Emily Houghton’s Before I Saw You is a tender, emotional debut about pain, recovery and the support people find in unexpected places. This tear-jerking slow-burn romance follows two patients in a long-term care ward as they recover from serious injuries.
Alice and Alfie share a room at St. Francis’ Hospital. Alice is an overworked introvert healing from significant burns after a fire in her building. Alfie is an incurable extrovert who survived a deadly car accident but needed to have his leg amputated. They’re very much opposites. Alfie is quite the chatterbox, determined to bring a smile to everyone’s face, and Alice barely speaks and keeps the curtains closed around her bed. After relying solely on herself from a too early age, the thought of depending on someone else for anything causes Alice to shrink further into herself.
At first, their relationship is built on Alfie talking and Alice just listening. While his incessant chattering annoys Alice at the beginning, she quickly grows accustomed to hearing his voice and eventually finds it a source of comfort. Alfie and Alice both suffered other traumas before their respective injuries, and a long-term hospital stay could be the catalyst for finally addressing those events. After all, there is little else to do when you’re mostly confined to a hospital room.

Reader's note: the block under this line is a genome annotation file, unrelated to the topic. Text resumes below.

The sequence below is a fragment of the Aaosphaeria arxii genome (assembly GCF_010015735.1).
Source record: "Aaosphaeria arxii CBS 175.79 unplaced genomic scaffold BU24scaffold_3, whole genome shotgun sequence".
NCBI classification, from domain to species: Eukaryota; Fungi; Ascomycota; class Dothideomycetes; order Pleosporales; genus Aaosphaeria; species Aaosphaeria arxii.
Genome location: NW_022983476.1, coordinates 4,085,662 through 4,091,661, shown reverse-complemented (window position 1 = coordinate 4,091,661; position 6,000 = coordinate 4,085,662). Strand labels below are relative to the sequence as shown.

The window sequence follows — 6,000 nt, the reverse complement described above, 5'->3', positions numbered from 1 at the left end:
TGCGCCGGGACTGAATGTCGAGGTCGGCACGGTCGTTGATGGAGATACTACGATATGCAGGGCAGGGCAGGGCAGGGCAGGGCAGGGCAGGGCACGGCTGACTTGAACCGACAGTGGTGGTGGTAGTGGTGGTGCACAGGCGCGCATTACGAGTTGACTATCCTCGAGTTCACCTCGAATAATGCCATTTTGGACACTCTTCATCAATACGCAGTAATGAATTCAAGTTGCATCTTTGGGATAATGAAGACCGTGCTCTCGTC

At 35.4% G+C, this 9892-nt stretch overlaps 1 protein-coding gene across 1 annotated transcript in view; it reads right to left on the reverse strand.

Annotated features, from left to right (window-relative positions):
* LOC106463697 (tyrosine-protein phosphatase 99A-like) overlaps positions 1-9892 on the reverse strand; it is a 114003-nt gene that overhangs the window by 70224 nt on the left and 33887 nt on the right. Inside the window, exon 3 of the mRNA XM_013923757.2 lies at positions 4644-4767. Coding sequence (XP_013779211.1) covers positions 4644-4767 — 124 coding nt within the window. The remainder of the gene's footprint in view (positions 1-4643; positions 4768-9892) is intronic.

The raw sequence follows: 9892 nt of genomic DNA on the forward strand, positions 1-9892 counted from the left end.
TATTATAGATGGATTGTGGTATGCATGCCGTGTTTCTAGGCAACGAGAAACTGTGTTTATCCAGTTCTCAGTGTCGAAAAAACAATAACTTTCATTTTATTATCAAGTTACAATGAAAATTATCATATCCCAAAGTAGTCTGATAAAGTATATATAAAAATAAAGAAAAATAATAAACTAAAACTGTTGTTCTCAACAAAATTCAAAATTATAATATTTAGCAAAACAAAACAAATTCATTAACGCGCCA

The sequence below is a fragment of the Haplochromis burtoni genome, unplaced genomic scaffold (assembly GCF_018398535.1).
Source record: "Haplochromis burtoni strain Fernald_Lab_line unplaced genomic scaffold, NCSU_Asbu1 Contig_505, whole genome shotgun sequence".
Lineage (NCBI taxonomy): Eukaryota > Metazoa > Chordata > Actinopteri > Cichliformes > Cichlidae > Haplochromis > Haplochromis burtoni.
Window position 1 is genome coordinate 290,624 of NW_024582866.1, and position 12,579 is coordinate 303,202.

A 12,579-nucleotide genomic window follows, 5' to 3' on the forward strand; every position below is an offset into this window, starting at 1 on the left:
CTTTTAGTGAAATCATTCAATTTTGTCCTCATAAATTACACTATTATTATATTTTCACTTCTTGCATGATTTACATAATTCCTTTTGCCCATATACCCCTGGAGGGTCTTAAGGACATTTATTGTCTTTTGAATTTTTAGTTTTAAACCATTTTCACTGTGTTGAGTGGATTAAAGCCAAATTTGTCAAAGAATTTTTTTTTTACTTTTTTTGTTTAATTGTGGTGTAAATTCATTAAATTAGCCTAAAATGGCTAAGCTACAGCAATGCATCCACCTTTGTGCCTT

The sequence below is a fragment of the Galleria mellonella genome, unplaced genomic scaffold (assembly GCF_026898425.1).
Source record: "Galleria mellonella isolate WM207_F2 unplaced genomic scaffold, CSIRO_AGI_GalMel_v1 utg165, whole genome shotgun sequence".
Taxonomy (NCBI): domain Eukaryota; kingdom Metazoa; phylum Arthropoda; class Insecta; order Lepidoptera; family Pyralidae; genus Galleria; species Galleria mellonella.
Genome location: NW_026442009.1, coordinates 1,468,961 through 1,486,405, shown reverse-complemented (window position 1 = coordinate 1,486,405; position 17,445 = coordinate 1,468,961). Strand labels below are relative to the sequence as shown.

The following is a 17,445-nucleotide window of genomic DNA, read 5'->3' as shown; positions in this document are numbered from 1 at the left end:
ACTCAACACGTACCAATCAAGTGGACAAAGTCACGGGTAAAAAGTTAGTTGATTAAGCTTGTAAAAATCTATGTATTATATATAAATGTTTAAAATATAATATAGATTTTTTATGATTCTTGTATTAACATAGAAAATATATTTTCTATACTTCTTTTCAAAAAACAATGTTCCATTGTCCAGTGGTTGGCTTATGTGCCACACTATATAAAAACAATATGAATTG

An action-oriented romance this is not. But it's a perfect read for someone who prefers getting to know the main characters and watching their relationship grow via those tiny, seemingly inconsequential moments. Alice and Alfie’s journey from strangers to friends to more is torturous in the best way possible. Their relationship unfolds slowly, teasingly. The first time they touch hands is momentous and feels incredibly raw because of how much tension and anticipation Houghton has built up to that point.
There are dark moments as Alfie and Alice come to terms with their own baggage, and as the reader discovers more about the circumstances that led them to the hospital. Before I Saw You should come packaged with tissues because crying is inevitable. However, Houghton sneaks in bits of levity from the larger cast of characters, from Alfie’s doting parents to the empathetic staff. It’s a great, balanced approach that also extends to the affable Alfie. Though his kindness and charming personality are genuine, he wields them as a shield to distract himself from thinking too deeply about how his life will change once he leaves St. Francis.
Don't be turned off by the promise of an ugly sob or two. Houghton makes the tough times worth it, such as when Alice speaks her first words to Alfie or when she finally shifts aside her curtain and reaches out her hand. One of the beauties of romance is how it shows the bright spots amid tough times, and Before I Saw You is a testament to why readers find this genre to be hopeful above all else.